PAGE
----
Leonardo da Vinci's Mona Lisa is arguable the most famous painting in the world. It is also one of the most expensive paintings in the universe; it hangs behind a bulletproof glass in the Louvre Museum and still draws a lot of viewers each day.
However, when viewers manage to see the artwork up close, they are baffled by the small subdued portrait of an ordinary woman. She’s dressed modestly in a translucent veil, dark robes, and no jewelry. Much has been said about her smile and gaze, but viewers still wonder why the painting is so popular. Along with the obscurities of this woman’s identity and her mysterious appearance, the reason for the work’s popularity is one of its many mysteries.
Though, the Mona Lisa is a very good painting. Da Vinci has been highly praised for his work on it, yet why is this painting so popular.
· The fact that the painting’s home is the Louvre, one of the world’s most-visited museums, is an unexpected circumstance that has added to the work’s importance. It arrived at the Louvre via a meandering path beginning with Francis I, king of France, in whose court Leonardo spent the last years of his life. The painting became part of the royal collection, and, for centuries after, the portrait was secluded in French palaces until the Revolution claimed the royal collection as the property of the people. Following a stint in Napoleon’s bedroom, the Mona Lisa was installed in the Louvre Museum at the turn of the 19th century. As patronage of the Louvre grew, so too did recognition of the painting.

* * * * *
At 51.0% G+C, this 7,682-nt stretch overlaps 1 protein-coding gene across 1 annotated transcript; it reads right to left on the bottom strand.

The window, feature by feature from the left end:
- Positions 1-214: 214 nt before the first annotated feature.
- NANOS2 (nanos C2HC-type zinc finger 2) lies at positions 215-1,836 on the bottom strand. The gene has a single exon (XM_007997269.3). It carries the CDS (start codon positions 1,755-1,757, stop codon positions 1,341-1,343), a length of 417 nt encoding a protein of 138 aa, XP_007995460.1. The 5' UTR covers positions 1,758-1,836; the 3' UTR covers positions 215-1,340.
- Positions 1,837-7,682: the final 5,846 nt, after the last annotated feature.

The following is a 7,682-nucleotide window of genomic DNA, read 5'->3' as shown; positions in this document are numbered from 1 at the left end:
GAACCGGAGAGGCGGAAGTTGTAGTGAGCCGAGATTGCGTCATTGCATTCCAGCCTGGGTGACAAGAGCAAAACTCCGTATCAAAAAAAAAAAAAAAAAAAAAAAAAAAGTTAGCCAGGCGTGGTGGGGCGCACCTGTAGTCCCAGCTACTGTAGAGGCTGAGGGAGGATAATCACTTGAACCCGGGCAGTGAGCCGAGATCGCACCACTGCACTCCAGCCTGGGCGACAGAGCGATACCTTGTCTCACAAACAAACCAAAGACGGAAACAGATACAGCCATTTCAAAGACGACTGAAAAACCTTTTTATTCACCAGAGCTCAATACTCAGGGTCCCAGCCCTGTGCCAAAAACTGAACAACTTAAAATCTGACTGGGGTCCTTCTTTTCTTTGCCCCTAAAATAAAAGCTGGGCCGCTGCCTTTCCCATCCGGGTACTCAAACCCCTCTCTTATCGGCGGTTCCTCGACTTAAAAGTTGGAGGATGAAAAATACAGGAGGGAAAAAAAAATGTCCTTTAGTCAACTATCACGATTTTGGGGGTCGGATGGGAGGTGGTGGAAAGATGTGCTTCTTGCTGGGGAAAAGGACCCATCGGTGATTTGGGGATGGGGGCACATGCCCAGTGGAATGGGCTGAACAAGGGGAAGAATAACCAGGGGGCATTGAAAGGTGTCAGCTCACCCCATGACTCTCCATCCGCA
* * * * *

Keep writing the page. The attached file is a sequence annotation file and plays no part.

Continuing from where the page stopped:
· The identity of the woman in the portrait soon became more intriguing. Although many scholars believe that the painting depicts Lisa Gherardini, wife of the Florentine merchant Francesco del Giocondo, no records of such a commission from Francesco exist, and the woman has never been conclusively identified. Thus, the unknown identity has given the figure whatever characterization people wanted to make of her.
· The theft of the painting in 1911 and the resultant media frenzy brought it worldwide attention. People gathered to the Louvre to gape at the empty space where the painting had once hung. Even Pablo Picasso was arrested as a suspect! Two years later the painting was found in Italy after an art dealer in Florence alerted the local authorities that a man had contacted him about selling it. The man was Vincenzo Peruggia. Unable to sell the painting because of the media attention, Peruggia hid it in the false bottom of a trunk until his capture. He was tried, convicted, and imprisoned for the theft while the painting toured Italy before it made its triumphant return to the Louvre. By then, many French people had come to regard the work as a national treasure that they had lost and recovered.
Although the Mona Lisa is undeniably a good artwork, there is no single reason for its celebrity status. Rather, it is hundreds of circumstances—from its fortuitous arrival at the Louvre to the mythmaking of the 19th century to the endless reproductions of the 20th and 21st centuries—that have all worked together with the painting’s integral appeal to make the Mona Lisa the world’s most famous painting ever.
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